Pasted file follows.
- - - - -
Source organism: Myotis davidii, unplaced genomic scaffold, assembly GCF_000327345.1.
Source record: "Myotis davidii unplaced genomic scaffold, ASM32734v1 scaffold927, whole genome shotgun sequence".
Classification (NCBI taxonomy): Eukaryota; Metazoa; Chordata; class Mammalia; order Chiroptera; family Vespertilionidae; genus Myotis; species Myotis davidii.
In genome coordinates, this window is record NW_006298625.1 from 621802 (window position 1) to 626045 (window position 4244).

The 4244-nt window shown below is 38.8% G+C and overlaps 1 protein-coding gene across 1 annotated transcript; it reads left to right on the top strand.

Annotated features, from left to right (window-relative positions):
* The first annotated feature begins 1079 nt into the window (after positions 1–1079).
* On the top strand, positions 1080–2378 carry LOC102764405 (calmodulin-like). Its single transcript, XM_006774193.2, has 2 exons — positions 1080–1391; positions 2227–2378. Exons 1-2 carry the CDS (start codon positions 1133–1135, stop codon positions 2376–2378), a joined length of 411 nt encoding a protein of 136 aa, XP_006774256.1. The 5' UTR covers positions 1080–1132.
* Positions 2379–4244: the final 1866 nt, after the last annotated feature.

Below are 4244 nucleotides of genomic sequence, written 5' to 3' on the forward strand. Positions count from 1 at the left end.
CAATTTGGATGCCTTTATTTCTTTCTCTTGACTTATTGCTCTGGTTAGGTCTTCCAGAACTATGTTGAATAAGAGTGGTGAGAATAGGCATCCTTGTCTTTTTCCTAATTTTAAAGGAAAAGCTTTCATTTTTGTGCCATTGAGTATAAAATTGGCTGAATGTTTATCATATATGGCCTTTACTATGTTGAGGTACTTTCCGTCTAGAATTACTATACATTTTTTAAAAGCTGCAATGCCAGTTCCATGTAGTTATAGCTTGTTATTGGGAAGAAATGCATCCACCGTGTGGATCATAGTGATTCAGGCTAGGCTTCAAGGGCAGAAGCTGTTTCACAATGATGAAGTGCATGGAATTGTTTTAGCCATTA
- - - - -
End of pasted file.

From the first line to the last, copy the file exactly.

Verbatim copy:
Source organism: Myotis davidii, unplaced genomic scaffold, assembly GCF_000327345.1.
Source record: "Myotis davidii unplaced genomic scaffold, ASM32734v1 scaffold927, whole genome shotgun sequence".
Classification (NCBI taxonomy): Eukaryota; Metazoa; Chordata; class Mammalia; order Chiroptera; family Vespertilionidae; genus Myotis; species Myotis davidii.
In genome coordinates, this window is record NW_006298625.1 from 621802 (window position 1) to 626045 (window position 4244).

The 4244-nt window shown below is 38.8% G+C and overlaps 1 protein-coding gene across 1 annotated transcript; it reads left to right on the top strand.

Annotated features, from left to right (window-relative positions):
* The first annotated feature begins 1079 nt into the window (after positions 1–1079).
* On the top strand, positions 1080–2378 carry LOC102764405 (calmodulin-like). Its single transcript, XM_006774193.2, has 2 exons — positions 1080–1391; positions 2227–2378. Exons 1-2 carry the CDS (start codon positions 1133–1135, stop codon positions 2376–2378), a joined length of 411 nt encoding a protein of 136 aa, XP_006774256.1. The 5' UTR covers positions 1080–1132.
* Positions 2379–4244: the final 1866 nt, after the last annotated feature.

Below are 4244 nucleotides of genomic sequence, written 5' to 3' on the forward strand. Positions count from 1 at the left end.
CAATTTGGATGCCTTTATTTCTTTCTCTTGACTTATTGCTCTGGTTAGGTCTTCCAGAACTATGTTGAATAAGAGTGGTGAGAATAGGCATCCTTGTCTTTTTCCTAATTTTAAAGGAAAAGCTTTCATTTTTGTGCCATTGAGTATAAAATTGGCTGAATGTTTATCATATATGGCCTTTACTATGTTGAGGTACTTTCCGTCTAGAATTACTATACATTTTTTAAAAGCTGCAATGCCAGTTCCATGTAGTTATAGCTTGTTATTGGGAAGAAATGCATCCACCGTGTGGATCATAGTGATTCAGGCTAGGCTTCAAGGGCAGAAGCTGTTTCACAATGATGAAGTGCATGGAATTGTTTTAGCCATTA